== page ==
Morse Code: What Hath God Wrought?

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I recently watched The Spy, a Netflix show set in Syria and Israel during the Six-Day War in 1967. Actor Sacha Baron Cohen is embedded in Syria. Inside his apartment, he hunches over the telegraph key, tapping out messages in Morse Code that are eagerly received and transcribed at the other end. The transcribed message is quickly transported to his handlers in Israel. I’m a little hazy on the details of the series beyond that. Television shows tend to run together in my memory. So do novels.

My faulty fiction memory baffles my Beautiful Mystery Companion since my recollection of historical facts remains fairly strong. I figure the hard drive of my brain is fast reaching capacity, so something has to be offloaded. It might as well be the plots of easily forgettable television series or mystery novels.

Samuel Morse didn’t exactly invent the telegraph, but he improved it to the extent its signal could travel down the wire for many miles. In 1844 his most famous demonstration to dubious members of Congress, who had agreed to fund his project, sent a message the 40 or so miles from the Supreme Court’s chamber in Washington, D.C. to Baltimore. The message: What Hath God Wrought? The telegraph and railroad construction went hand-in-hand, with poles planted alongside railroad tracks, linking the coasts of this country and spurring settlers to head west, for Native Americans to be further murdered and marginalized, for towns to spring up across this country all the way to the Pacific Ocean. Indeed, what hath God wrought?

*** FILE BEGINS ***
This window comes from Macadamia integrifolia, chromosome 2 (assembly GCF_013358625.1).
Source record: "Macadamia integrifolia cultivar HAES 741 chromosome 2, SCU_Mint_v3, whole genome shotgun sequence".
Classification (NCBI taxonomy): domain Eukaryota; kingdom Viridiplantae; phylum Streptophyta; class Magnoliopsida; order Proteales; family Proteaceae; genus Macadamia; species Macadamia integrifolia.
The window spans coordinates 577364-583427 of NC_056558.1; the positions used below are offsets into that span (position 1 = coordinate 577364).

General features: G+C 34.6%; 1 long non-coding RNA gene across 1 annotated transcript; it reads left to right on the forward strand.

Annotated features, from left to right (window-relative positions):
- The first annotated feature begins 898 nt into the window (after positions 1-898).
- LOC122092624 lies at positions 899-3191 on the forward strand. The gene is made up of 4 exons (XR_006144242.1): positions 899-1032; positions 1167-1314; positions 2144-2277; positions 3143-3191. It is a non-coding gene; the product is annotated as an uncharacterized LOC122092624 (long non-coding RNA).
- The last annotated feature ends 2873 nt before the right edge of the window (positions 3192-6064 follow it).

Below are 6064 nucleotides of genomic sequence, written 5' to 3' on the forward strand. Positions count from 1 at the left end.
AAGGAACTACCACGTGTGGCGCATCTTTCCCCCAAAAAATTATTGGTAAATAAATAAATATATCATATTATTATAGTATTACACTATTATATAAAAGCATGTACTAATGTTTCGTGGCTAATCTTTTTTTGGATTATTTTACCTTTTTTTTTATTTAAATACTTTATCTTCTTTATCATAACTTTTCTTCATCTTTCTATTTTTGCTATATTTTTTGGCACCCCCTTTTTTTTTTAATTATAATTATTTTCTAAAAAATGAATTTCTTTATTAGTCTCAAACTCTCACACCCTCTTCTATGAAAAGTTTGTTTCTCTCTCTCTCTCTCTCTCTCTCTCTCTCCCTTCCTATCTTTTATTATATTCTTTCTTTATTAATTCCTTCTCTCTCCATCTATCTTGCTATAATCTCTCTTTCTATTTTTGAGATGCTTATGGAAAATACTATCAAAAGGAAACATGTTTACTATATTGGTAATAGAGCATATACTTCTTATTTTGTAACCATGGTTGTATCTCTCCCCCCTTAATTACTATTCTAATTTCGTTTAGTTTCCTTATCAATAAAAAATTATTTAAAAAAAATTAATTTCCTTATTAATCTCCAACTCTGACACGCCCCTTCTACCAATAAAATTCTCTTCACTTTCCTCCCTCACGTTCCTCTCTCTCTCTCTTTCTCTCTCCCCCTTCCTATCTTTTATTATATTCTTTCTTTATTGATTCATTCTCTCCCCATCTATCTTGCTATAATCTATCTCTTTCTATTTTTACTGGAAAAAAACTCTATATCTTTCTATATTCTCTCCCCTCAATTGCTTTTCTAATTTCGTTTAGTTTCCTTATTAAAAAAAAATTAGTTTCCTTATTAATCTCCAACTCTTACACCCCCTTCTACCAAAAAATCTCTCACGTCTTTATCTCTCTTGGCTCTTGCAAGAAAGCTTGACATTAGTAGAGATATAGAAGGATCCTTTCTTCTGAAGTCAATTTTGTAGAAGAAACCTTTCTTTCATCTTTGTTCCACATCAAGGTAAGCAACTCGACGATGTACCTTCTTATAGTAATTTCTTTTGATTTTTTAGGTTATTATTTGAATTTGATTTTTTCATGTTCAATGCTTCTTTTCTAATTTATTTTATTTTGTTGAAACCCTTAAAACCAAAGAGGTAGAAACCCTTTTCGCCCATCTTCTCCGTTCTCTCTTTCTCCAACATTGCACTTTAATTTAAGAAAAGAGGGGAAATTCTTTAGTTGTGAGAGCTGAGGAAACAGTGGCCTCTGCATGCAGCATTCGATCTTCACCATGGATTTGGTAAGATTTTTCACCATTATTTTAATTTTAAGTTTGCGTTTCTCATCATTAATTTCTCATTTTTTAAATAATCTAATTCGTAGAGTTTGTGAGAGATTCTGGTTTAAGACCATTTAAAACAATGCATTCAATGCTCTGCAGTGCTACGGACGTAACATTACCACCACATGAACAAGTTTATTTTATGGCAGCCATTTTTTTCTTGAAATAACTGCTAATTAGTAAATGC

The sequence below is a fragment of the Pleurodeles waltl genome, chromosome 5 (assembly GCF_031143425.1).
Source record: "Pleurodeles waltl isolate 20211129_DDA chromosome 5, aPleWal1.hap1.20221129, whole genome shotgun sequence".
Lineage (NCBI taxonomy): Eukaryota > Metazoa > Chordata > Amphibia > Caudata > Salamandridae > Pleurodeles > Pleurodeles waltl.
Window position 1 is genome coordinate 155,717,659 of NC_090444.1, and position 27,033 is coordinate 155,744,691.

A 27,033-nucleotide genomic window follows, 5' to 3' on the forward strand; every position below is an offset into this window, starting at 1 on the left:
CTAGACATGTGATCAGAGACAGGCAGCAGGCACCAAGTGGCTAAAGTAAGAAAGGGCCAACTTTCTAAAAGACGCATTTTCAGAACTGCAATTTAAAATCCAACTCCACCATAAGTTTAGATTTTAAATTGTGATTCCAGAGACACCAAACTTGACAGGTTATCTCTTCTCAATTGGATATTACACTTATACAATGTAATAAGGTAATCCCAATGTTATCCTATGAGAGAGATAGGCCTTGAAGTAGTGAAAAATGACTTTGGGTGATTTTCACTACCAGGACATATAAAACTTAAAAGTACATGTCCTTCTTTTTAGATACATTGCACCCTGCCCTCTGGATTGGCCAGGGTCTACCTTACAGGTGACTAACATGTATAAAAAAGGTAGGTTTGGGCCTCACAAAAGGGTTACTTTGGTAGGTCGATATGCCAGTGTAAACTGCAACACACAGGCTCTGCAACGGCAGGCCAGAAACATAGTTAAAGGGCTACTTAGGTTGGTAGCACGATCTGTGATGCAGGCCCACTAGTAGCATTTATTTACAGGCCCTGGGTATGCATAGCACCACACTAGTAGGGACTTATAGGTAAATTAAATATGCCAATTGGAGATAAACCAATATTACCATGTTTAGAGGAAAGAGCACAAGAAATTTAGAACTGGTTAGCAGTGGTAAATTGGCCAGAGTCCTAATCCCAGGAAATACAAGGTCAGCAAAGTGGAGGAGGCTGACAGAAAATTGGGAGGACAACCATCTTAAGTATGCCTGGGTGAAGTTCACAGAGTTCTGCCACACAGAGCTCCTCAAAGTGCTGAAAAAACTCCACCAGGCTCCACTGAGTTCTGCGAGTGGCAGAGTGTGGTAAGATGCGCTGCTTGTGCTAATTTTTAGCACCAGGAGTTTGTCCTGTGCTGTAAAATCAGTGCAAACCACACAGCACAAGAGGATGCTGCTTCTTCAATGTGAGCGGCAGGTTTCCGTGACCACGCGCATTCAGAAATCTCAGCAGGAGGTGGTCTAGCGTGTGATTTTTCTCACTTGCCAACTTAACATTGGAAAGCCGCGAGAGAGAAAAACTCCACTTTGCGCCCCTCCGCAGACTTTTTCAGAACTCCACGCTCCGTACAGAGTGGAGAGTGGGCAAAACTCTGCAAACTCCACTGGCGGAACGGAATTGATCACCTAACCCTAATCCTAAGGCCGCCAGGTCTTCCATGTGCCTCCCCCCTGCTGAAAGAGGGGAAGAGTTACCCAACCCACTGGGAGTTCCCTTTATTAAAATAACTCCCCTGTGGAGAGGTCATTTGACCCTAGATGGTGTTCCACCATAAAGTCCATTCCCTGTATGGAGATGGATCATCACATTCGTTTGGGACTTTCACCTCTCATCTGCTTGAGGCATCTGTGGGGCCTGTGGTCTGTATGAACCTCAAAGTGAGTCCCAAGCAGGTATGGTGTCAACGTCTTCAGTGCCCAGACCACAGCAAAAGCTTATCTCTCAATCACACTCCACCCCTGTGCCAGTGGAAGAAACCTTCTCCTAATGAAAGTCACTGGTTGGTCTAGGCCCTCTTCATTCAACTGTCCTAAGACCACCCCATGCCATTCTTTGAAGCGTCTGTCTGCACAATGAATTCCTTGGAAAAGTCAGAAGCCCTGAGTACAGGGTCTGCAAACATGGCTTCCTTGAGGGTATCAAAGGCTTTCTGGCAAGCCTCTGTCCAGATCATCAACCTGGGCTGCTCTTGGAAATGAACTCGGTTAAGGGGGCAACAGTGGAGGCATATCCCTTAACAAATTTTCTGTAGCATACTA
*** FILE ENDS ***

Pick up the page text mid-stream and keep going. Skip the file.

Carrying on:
I have been reading a book by Steve Innskeep, one of the morning hosts of Morning Edition on National Public Radio: Imperfect Union: How Jessie and John Fremont Mapped the West, Invented Celebrity, and Helped Cause the Civil War. Innskeep takes sabbaticals every several years to write books – a talented fellow. In Imperfect Union, he describes the scene in the Supreme Court chamber, which at the time was located below the Senate chamber: Men had run copper wires into the room and attached them to a Grove battery, made with nitric acid in a ceramic container. The wires also connected to a device made of wood and metal, small enough to rest on one of the tables. A man sometimes pressed a lever on the device, which produced a clicking sound. Other times the device appeared to click on its own, and the man paid strict attention, as if the clicks were some kind of language.

Morse Code is not a language. As the name indicates, consider it a form of coding, a 19th-century precursor to the “ones” and “zeros” of modern computer coding. It turns the individual letters of many different languages, not just English, into bits and bytes, as one online explanation says. I learned Morse Code as a kid. A childhood friend, Garry Osgood, and I were fascinated by shortwave radio and learning Morse Code, then still used widely by ham operators. With radio transmission replacing the telegraph, knowing Morse Code eventually fell into the category of a charming hobby. It was still a requirement to be an amateur radio operator for some classes up until 2007, when it was eliminated entirely. Even then, one was only required to be able to translate at 5 words-per-minute. I doubt I got that fast as a kid, even at my peak.

Garry Osgood was further along on the tech-nerd highway. He had already built a shortwave radio and had a tower antenna outside. I spent a lot of time at his ramshackle house near the Suncook River in Allenstown, N.H. We spent hours trying to transcribe the signals sent in Morse Code. I was never very good at it, only able to catch the occasional word. It was far more useful for me to tune in to the BBC, Voice of America or other stations where folks were speaking, even if it was in a foreign language.

There are plenty of YouTube videos demonstrating how to use Morse Code. It is used sparsely in aviation and aeronautical fields. One of the most interesting uses is for people with disabilities, which preclude them being able to speak or write, learning to communicate via Morse Code by blinking their eyelids.

Things ended badly for Sacha Baron Cohen in The Spy. I don’t want to spoil this for anyone who might want to watch the show, so I’ll just leave it at that.

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